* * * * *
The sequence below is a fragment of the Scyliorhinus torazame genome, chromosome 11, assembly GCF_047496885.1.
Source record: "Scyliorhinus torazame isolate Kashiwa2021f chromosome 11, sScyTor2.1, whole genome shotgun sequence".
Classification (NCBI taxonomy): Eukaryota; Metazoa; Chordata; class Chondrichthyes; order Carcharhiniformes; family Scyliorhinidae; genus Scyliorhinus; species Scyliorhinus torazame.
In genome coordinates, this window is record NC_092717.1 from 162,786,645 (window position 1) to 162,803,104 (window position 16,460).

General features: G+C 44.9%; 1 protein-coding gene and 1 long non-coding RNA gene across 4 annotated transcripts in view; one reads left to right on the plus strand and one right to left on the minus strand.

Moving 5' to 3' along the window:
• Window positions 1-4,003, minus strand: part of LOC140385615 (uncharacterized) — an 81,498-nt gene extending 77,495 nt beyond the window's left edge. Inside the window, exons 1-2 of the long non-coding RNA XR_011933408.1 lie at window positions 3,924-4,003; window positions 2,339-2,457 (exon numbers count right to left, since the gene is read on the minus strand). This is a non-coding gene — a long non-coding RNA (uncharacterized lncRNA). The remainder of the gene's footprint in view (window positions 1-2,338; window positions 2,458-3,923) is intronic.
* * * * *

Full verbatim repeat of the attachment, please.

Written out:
The sequence below is a fragment of the Scyliorhinus torazame genome, chromosome 11, assembly GCF_047496885.1.
Source record: "Scyliorhinus torazame isolate Kashiwa2021f chromosome 11, sScyTor2.1, whole genome shotgun sequence".
Classification (NCBI taxonomy): Eukaryota; Metazoa; Chordata; class Chondrichthyes; order Carcharhiniformes; family Scyliorhinidae; genus Scyliorhinus; species Scyliorhinus torazame.
In genome coordinates, this window is record NC_092717.1 from 162,786,645 (window position 1) to 162,803,104 (window position 16,460).

General features: G+C 44.9%; 1 protein-coding gene and 1 long non-coding RNA gene across 4 annotated transcripts in view; one reads left to right on the plus strand and one right to left on the minus strand.

Moving 5' to 3' along the window:
• Window positions 1-4,003, minus strand: part of LOC140385615 (uncharacterized) — an 81,498-nt gene extending 77,495 nt beyond the window's left edge. Inside the window, exons 1-2 of the long non-coding RNA XR_011933408.1 lie at window positions 3,924-4,003; window positions 2,339-2,457 (exon numbers count right to left, since the gene is read on the minus strand). This is a non-coding gene — a long non-coding RNA (uncharacterized lncRNA). The remainder of the gene's footprint in view (window positions 1-2,338; window positions 2,458-3,923) is intronic.